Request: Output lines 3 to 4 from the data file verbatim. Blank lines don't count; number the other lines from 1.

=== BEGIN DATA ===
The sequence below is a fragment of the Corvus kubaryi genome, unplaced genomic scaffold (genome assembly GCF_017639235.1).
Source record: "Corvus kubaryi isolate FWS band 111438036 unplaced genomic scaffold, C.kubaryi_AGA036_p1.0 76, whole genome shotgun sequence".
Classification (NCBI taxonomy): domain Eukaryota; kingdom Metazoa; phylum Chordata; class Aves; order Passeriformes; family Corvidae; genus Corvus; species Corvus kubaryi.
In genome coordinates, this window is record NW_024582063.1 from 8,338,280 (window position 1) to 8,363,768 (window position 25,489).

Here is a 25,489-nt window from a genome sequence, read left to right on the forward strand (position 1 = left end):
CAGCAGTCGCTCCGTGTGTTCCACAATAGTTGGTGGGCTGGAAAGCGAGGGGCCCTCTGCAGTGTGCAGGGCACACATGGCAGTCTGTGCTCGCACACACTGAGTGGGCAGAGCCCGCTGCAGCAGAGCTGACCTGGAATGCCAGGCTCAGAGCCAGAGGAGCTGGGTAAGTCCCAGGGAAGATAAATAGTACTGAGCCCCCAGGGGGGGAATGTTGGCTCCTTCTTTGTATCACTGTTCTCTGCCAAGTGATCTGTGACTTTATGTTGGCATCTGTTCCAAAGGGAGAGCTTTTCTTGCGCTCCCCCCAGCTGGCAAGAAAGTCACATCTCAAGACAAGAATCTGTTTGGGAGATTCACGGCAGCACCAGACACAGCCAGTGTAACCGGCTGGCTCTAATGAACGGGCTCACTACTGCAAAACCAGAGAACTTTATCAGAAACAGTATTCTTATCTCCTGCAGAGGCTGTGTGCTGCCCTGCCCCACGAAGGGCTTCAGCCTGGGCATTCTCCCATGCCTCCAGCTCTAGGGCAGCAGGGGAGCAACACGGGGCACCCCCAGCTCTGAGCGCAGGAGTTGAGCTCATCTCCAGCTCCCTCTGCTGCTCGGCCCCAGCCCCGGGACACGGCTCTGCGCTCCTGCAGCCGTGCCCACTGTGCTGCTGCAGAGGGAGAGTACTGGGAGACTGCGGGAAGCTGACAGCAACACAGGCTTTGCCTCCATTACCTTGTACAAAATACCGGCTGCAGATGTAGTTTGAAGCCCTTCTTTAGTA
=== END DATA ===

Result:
Classification (NCBI taxonomy): domain Eukaryota; kingdom Metazoa; phylum Chordata; class Aves; order Passeriformes; family Corvidae; genus Corvus; species Corvus kubaryi.
In genome coordinates, this window is record NW_024582063.1 from 8,338,280 (window position 1) to 8,363,768 (window position 25,489).